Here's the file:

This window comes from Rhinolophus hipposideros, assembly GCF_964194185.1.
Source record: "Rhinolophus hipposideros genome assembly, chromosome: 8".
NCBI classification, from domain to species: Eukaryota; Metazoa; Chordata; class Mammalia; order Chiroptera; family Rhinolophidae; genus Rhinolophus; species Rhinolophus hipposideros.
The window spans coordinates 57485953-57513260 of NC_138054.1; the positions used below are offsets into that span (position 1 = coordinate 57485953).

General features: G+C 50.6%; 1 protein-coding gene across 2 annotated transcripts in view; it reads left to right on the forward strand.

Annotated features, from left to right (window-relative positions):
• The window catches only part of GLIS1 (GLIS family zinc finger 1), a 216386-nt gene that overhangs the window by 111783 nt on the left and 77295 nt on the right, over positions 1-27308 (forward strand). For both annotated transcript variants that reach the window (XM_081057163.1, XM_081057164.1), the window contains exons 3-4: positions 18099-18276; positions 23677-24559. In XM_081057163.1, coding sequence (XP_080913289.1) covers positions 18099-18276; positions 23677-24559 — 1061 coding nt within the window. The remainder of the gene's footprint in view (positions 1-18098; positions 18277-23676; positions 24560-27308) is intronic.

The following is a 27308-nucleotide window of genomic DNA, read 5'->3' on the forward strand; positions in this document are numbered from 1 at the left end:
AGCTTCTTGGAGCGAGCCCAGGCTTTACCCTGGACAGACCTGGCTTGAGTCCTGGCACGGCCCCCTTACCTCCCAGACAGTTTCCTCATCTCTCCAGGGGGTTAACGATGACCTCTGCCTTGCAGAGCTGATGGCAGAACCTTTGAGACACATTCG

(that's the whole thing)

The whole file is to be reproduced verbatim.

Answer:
This window comes from Rhinolophus hipposideros, assembly GCF_964194185.1.
Source record: "Rhinolophus hipposideros genome assembly, chromosome: 8".
NCBI classification, from domain to species: Eukaryota; Metazoa; Chordata; class Mammalia; order Chiroptera; family Rhinolophidae; genus Rhinolophus; species Rhinolophus hipposideros.
The window spans coordinates 57485953-57513260 of NC_138054.1; the positions used below are offsets into that span (position 1 = coordinate 57485953).

General features: G+C 50.6%; 1 protein-coding gene across 2 annotated transcripts in view; it reads left to right on the forward strand.

Annotated features, from left to right (window-relative positions):
• The window catches only part of GLIS1 (GLIS family zinc finger 1), a 216386-nt gene that overhangs the window by 111783 nt on the left and 77295 nt on the right, over positions 1-27308 (forward strand). For both annotated transcript variants that reach the window (XM_081057163.1, XM_081057164.1), the window contains exons 3-4: positions 18099-18276; positions 23677-24559. In XM_081057163.1, coding sequence (XP_080913289.1) covers positions 18099-18276; positions 23677-24559 — 1061 coding nt within the window. The remainder of the gene's footprint in view (positions 1-18098; positions 18277-23676; positions 24560-27308) is intronic.

The following is a 27308-nucleotide window of genomic DNA, read 5'->3' on the forward strand; positions in this document are numbered from 1 at the left end:
AGCTTCTTGGAGCGAGCCCAGGCTTTACCCTGGACAGACCTGGCTTGAGTCCTGGCACGGCCCCCTTACCTCCCAGACAGTTTCCTCATCTCTCCAGGGGGTTAACGATGACCTCTGCCTTGCAGAGCTGATGGCAGAACCTTTGAGACACATTCG